The BJP government in Assam has claimed that last week's violent protests in Guwahati were a conspiracy not by the groups who had originally planned demonstrations against the Citizenship (Amendment) Act but a nexus of "urban Naxals", a few people from the Congress and the lesser known Popular Front of India or the PFI, an Islamic group having strong support base in Southern India but a new entrant in the north-eastern state.
"We are getting evidence that the PFI as well as certain activists of Congress party are clearly involved in the violence. We have also recovered certain electronic evidences which clearly show that Janata Bhawan or the state secretariat attack was controlled from a different location," Assam cabinet minister Himanta Biswa Sarma had told reporters on Tuesday.
This government claims have opened a Pandora's Box, raising questions like how the PFI could set a base so quickly in Assam and why are they being blamed of Guwahati violence along with Activist Akhil Gogoi who is now in custody of the National Investigating Agency or NIA. At least 5 people were killed, dozens including policemen were injured and public property worth lakhs damaged in vandalism following the protests.
Mr Gogoi, the most radical voice of opposition to the BJP in Assam has been booked in this case under the tough Unlawful Activities (Prevention) Act or UAPA - an anti-terror law and sent to 10-day custody of the NIA.
But the surprise element has been the arrest of two Assam leaders of the PFI. Many believe that the PFI is an offshoot of the banned Students Islamic Movement of India or SIMI.
After spending two days in police custody, PFI Assam unit president Aminul Haque and press secretary Muzamil Haque were sent to jail by a local court today. They have been accused of unlawful assembly, rioting, disobedience, assault and criminal intimidation.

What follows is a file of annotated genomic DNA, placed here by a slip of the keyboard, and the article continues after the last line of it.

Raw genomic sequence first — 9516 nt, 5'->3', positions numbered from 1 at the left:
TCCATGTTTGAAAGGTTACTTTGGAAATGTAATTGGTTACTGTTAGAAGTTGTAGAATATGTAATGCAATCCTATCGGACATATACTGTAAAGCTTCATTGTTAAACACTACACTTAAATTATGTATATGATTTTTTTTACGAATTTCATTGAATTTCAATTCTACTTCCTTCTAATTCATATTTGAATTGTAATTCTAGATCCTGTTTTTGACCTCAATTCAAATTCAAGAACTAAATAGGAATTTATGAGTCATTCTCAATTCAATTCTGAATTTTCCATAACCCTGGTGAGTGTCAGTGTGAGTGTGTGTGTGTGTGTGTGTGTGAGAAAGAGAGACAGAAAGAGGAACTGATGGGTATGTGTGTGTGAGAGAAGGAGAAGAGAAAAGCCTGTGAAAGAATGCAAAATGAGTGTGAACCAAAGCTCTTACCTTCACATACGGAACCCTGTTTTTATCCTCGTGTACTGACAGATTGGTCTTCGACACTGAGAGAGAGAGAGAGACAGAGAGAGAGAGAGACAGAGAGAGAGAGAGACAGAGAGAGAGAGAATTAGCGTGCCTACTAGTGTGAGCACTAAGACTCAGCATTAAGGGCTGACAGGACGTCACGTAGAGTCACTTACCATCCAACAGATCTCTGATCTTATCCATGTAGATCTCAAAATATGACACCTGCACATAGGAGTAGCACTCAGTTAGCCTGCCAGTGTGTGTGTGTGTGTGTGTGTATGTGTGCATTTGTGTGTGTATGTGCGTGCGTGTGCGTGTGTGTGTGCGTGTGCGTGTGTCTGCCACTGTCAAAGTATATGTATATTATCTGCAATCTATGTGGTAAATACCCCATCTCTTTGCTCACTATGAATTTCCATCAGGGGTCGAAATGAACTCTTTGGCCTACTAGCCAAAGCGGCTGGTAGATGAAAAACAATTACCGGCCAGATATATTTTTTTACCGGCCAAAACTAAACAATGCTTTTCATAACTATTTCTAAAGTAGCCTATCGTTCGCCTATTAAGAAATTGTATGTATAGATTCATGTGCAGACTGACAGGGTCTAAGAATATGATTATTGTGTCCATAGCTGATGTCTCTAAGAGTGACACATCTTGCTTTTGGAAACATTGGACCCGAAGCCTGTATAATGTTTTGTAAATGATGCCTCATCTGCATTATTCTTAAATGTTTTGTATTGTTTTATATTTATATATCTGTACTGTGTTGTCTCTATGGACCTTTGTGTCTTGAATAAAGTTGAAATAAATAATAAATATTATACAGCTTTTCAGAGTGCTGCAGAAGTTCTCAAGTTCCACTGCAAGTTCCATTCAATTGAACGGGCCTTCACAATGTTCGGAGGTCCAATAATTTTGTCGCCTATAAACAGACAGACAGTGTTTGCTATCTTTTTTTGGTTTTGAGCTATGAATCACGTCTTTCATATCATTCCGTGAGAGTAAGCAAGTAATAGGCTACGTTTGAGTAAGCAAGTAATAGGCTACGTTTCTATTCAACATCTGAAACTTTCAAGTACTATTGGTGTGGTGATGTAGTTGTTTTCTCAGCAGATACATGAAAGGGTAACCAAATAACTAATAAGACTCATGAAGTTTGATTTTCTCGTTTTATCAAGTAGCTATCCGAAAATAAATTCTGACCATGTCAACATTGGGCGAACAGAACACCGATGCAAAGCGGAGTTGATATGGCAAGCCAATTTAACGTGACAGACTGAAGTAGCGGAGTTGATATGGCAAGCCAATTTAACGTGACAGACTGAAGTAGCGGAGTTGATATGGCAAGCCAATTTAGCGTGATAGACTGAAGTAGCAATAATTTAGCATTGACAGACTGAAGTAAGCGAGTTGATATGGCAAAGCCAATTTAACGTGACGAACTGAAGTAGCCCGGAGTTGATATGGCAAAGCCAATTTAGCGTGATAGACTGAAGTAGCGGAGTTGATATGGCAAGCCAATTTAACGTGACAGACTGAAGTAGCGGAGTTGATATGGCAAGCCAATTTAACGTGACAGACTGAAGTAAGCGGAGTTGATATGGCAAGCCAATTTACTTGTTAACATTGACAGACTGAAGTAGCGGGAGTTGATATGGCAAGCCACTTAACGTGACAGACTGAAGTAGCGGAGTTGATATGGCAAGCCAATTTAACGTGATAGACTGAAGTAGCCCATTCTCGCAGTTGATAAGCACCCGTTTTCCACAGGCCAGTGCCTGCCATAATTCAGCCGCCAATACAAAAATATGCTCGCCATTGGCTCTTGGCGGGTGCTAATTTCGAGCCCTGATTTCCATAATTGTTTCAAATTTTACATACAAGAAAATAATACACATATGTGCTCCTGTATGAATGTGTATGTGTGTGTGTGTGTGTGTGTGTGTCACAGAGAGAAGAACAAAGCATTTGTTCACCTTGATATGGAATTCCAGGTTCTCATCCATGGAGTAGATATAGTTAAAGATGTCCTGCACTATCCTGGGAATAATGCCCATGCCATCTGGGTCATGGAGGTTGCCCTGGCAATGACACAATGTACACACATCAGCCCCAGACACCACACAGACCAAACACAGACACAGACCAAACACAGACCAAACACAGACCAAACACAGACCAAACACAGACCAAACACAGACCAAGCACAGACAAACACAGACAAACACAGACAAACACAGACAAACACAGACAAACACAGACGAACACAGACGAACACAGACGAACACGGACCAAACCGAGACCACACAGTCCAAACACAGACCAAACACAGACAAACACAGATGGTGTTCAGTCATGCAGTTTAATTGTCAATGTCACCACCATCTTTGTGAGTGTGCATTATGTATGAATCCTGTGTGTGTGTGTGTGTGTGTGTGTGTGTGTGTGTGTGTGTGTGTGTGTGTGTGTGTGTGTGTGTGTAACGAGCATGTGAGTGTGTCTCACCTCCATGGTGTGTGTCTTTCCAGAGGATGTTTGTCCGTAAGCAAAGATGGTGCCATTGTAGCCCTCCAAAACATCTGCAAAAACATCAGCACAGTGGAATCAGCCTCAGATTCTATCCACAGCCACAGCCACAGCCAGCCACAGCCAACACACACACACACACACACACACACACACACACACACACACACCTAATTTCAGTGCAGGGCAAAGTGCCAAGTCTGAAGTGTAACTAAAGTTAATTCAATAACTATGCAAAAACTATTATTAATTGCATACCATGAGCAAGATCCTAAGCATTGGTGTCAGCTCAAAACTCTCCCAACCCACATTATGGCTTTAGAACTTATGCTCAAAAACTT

A senior Assam police official confirmed to NDTV that they have seized a laptop, desktop computer, several files documents and sticks from the PFI office. He further claimed that the police have "clinching evidence" how PFI has allegedly mobilised its cadres from remote areas of Bengali Muslim-dominated areas of lower Assam before the Citizenship Bill was tabled in parliament and later on December 11 and 12, during the violence in Guwahati, had put its people among protesters to allegedly carry out vandalism.
"All the allegations are false, we are being framed. If government has proof against us, we challenge them. Let them put up even one evidence in public domain, maybe video footage that shows anyone of our members indulging in violence," Abu Sama Ahmed, the state vice president of PFI told NDTV.
Till these arrests, the PFI and their leaders were not well-known in Assam. The Islamist organisation founded in 2006, which has a huge base in Kerala and Karnataka, has been active in Assam since 2014 when Prime Minister Narendra Modi came to power for the first time. They say that they work in remote areas, helping poor Muslims with education, healthcare and capacity building.
Now PFI, which is seen as organised and disciplined as the Rashtriya Swayamsevak Sangh or RSS, BJP's ideological mentor, has over 20,000 workers in 20 of Assam's 33 districts.
"So far there is not a single incident of PFI indulging in any unlawful activities in Assam. We are keen to see what evidence the government will present in court. They (PFI) are working in areas populated by Bengali Muslims where the government and even civil society groups have not been able to reach. PFI has covered these areas," noted author and journalist Rajeev Bhattacharyya, who has studied the growth of PFI in Assam told NDTV.
It was from a third floor office in Hatigaon locality of Guwahati that the two leaders of PFI were picked up by police. Local residents in the area said until the police action, they never found anything suspicious about the organisation or its leaders.